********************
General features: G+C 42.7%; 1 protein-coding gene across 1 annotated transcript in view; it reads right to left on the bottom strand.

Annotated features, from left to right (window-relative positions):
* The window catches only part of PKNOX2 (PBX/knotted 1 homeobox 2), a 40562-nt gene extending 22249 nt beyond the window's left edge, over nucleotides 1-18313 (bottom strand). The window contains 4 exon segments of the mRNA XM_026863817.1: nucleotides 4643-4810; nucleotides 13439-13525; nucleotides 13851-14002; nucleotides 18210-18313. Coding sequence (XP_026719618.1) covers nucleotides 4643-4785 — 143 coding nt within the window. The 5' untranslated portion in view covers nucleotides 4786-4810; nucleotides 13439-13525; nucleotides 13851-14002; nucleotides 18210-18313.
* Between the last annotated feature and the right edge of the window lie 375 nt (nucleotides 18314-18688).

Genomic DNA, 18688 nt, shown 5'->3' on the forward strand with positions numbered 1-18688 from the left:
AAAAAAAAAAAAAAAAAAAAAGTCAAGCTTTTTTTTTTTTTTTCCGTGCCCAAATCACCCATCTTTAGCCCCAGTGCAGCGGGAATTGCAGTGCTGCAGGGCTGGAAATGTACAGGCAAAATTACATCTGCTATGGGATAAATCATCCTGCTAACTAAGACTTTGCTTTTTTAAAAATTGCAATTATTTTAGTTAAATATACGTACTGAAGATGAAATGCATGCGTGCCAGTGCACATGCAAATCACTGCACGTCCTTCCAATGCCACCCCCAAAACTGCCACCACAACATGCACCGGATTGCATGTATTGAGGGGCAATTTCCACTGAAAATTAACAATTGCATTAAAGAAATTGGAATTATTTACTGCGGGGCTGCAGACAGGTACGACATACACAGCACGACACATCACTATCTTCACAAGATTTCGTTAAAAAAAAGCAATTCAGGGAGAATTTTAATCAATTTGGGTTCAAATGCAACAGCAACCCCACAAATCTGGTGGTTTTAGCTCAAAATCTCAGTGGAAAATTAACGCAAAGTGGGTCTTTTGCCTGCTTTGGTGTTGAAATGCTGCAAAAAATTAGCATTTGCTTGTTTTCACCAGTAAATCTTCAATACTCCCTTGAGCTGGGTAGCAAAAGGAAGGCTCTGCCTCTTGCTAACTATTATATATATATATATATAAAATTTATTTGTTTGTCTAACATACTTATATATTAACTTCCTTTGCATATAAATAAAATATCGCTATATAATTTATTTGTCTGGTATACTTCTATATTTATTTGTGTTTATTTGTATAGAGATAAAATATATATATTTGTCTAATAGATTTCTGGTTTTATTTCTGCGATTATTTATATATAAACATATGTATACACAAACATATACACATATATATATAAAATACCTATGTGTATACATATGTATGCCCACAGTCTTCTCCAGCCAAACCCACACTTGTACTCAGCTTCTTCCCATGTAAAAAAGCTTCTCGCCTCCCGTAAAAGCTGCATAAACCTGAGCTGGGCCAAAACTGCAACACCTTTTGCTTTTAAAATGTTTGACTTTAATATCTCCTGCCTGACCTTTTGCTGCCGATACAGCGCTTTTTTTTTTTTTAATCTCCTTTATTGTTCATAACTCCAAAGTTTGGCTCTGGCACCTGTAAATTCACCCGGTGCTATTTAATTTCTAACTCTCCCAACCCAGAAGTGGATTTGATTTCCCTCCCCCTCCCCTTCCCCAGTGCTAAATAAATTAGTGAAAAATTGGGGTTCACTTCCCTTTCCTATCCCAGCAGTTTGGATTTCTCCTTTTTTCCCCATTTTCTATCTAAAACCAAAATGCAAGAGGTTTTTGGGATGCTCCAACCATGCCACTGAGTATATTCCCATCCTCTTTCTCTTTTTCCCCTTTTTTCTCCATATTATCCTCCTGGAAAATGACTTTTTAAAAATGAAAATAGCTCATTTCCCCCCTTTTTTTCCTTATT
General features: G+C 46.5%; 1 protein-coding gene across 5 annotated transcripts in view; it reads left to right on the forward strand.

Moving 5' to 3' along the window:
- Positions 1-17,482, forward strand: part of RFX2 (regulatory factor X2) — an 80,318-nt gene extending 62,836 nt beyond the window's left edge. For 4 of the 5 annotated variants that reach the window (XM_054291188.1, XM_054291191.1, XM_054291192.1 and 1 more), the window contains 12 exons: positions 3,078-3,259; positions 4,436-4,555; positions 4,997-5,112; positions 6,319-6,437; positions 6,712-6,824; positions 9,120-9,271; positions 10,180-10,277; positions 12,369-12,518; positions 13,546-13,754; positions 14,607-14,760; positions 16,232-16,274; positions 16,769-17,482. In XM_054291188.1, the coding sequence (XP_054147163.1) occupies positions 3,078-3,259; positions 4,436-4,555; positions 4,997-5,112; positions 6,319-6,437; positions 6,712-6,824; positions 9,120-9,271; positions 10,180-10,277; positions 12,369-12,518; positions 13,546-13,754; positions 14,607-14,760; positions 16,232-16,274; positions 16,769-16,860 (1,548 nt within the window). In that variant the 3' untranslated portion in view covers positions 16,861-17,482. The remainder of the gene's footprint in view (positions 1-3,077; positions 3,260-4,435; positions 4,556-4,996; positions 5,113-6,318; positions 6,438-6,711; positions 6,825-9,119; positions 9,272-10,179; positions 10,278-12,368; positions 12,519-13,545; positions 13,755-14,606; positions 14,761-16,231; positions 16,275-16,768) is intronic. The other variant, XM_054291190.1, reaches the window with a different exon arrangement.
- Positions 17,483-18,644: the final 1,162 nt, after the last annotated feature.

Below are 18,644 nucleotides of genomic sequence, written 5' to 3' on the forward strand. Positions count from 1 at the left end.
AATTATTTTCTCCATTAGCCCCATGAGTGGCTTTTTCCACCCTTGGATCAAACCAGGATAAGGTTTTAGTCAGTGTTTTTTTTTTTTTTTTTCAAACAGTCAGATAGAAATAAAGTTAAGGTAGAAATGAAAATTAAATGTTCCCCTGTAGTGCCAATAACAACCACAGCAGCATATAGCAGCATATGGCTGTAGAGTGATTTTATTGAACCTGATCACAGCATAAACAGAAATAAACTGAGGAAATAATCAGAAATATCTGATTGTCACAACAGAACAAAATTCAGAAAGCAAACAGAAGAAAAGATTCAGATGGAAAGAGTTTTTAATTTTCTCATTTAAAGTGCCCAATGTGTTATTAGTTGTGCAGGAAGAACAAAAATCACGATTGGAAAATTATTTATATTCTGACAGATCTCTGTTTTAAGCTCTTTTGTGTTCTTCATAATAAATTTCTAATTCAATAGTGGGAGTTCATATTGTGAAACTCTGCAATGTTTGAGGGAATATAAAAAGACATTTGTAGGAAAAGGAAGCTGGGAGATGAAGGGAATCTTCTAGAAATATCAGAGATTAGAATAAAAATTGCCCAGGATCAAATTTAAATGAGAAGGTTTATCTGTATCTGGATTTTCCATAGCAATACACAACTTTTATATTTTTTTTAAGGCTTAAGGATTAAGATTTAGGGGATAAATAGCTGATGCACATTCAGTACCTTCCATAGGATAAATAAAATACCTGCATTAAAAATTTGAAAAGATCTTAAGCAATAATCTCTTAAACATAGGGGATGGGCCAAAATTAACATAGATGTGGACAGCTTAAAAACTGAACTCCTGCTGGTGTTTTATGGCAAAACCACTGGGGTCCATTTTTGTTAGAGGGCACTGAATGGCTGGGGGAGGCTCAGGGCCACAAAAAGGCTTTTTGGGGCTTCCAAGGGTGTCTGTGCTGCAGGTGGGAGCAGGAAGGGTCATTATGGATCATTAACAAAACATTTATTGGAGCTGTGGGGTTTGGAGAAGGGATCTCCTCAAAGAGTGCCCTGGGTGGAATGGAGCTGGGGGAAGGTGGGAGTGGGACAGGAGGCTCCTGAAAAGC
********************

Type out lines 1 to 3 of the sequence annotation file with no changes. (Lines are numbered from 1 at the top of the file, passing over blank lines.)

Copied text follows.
General features: G+C 42.7%; 1 protein-coding gene across 1 annotated transcript in view; it reads right to left on the bottom strand.

Annotated features, from left to right (window-relative positions):
* The window catches only part of PKNOX2 (PBX/knotted 1 homeobox 2), a 40562-nt gene extending 22249 nt beyond the window's left edge, over nucleotides 1-18313 (bottom strand). The window contains 4 exon segments of the mRNA XM_026863817.1: nucleotides 4643-4810; nucleotides 13439-13525; nucleotides 13851-14002; nucleotides 18210-18313. Coding sequence (XP_026719618.1) covers nucleotides 4643-4785 — 143 coding nt within the window. The 5' untranslated portion in view covers nucleotides 4786-4810; nucleotides 13439-13525; nucleotides 13851-14002; nucleotides 18210-18313.